The Witcher arrives and is everything hoped for: sexy, bloodthirsty and a great adaptation!
The long-awaited ‘The Witcher’ series, based on the best-selling books by Andrzej Sapkowski, is finally available on Netflix.
The epic fantasy tale following the adventures of monster hunter Geralt of Rivia, is an early Christmas treat for both the genre’s fans and the saga’s cult following which blew up internationally after the massive success of CD Project Red’s games.
Executive producers Lauren Schmidt Hissrich (‘The West Wing’, ‘Daredevil’) and Tomasz Bagiński (animator and director, nominated for an Oscar for his short film ‘The Cathedral’) adapted the first two books written about the Witcher – short story collections ‘The Last Wish’ and ‘Sword of Destiny’
Bagiński told PAP: “There is drama and action, comedy and romance. I think that's the value of this story. For me, the most important thing is that what we managed to do is still ‘The Witcher’ created 30 years ago by Andrzej Sapkowski."
The series protagonist, Geralt of Rivia, is mutated monster hunter, who spends his life wandering from town to town, slaying whatever creature endangers the locals. Played by Henry Cavil (‘Superman’, ‘Mission Impossible – Fallout’) in a much-discussed white wig, he is hurtled into a web of schemes and intrigues that will decide the fate of the world. Cavil himself is a fan of the universe and fought hard for the role.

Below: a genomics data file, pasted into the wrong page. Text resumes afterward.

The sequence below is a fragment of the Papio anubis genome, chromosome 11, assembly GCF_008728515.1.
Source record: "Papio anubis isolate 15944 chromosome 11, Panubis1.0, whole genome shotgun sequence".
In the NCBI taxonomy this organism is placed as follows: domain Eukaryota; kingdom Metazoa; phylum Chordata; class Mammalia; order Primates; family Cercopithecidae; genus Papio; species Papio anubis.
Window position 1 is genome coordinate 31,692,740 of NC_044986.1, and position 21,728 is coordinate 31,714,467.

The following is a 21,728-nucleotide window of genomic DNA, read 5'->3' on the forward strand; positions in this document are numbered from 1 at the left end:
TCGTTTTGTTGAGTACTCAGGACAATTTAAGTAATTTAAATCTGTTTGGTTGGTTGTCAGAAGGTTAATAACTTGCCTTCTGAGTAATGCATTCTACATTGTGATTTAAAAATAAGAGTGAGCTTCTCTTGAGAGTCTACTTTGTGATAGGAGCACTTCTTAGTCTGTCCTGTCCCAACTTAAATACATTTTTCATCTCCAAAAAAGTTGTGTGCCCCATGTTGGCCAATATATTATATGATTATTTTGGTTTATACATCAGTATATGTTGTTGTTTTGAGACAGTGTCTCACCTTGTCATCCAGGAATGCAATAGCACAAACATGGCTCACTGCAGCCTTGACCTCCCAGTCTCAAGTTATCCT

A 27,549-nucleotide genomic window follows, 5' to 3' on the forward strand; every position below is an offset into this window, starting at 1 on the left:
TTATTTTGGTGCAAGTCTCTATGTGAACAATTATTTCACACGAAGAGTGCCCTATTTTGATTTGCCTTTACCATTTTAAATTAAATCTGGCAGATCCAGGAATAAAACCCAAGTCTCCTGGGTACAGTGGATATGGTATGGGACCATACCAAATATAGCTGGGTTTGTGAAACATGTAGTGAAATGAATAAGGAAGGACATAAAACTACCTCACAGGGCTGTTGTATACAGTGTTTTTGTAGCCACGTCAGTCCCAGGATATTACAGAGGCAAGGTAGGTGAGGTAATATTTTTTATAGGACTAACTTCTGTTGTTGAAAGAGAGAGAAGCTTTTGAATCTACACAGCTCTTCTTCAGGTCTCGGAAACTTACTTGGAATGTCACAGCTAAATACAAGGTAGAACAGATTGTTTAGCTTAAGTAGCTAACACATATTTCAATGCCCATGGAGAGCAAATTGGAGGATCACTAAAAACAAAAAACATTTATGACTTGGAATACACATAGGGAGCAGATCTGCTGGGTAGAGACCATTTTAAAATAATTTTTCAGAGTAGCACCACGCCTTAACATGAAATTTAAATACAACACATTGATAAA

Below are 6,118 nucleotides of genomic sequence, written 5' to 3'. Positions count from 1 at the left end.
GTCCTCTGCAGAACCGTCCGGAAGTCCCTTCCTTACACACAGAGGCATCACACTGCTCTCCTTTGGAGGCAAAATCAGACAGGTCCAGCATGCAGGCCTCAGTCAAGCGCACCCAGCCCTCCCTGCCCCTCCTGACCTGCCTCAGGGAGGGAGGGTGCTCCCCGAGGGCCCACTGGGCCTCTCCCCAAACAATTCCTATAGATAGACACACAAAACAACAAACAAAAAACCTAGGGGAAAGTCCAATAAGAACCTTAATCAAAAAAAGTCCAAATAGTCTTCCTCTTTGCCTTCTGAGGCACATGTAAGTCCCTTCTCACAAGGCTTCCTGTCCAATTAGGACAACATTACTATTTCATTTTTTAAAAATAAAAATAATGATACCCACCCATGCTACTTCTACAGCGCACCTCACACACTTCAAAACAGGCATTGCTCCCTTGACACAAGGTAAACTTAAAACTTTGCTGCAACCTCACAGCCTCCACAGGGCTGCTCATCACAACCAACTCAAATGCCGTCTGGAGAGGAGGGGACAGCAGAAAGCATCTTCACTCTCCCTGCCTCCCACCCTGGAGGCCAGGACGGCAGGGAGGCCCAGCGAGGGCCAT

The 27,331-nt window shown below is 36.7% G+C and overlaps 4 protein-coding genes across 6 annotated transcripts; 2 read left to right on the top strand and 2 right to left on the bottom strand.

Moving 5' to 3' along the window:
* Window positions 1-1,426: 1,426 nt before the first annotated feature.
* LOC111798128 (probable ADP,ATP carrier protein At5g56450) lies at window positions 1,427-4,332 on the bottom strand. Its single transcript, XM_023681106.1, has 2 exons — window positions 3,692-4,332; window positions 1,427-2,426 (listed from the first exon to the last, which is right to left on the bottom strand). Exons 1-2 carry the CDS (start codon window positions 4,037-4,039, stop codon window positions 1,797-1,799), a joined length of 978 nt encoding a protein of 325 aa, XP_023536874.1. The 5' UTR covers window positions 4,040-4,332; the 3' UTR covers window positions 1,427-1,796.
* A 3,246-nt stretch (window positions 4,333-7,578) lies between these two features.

The classic plot device aside, ‘The Witcher’ is full of colourful characters (worth mentioning is the fan-favourite bard Jaskier, portrayed by Joey Batey ), massive battles and humour. "A shade of seriousness, but also sarcasm, good, black, Polish humour. I am most pleased with that. There are whole parts of the text, fragments of dialogues, large parts of the original material written by Andrzej Sapkowski,” Bagiński said.
“Of course, this is an adaptation, so some of the stories have been expanded - for example, the threads of Yennefer and Ciri, which were only signalled in the original. We expanded them because we wanted to add what happened to them in the past,” he added.
Sorceress Yennefer, played by Anya Chalotra (The ABC Murders, Wanderlust) and princess Ciri, portrayed by Freya Allan (The War of the Worlds, Into The Badlands), while crucial to the entire saga weren’t as prominent in the first two books, as they are in the series.
Schmidt Hissrich decided to bring their backstories forward, leading to the main criticism of the series. With Ciri’s and Yennefer’s stories being showcased on par with Geralt’s, as well as a lack of time continuity (the story jumps forward and back without distinct clues), the plotline may be hard to follow for those, who are unfamiliar with Sapkowski’s prose.
In this vein, the early reviews paint a mixed, if rather positive, image of the series. The eight-episode-long first season (Netflix has already confirmed season two) awed the audiences with incredibly choreographed fight scenes, with fans tweeting:” Some of the action and sword work choreography for The Witcher is some of the best I can recall for a sword and sorcery/fantasy series of this type in years."
Praised for its visuals, Netflix’s creation remains confusing for those not familiar with Sapkowski’s world. With a Rotten Tomatoes score of 63 percent according to critics and 87 percent according to the audience, time and future seasons will tell if ‘The Witcher’ has the potential to appeal a wider group of viewers, rather than just the avid fans and fantasy enthusiasts.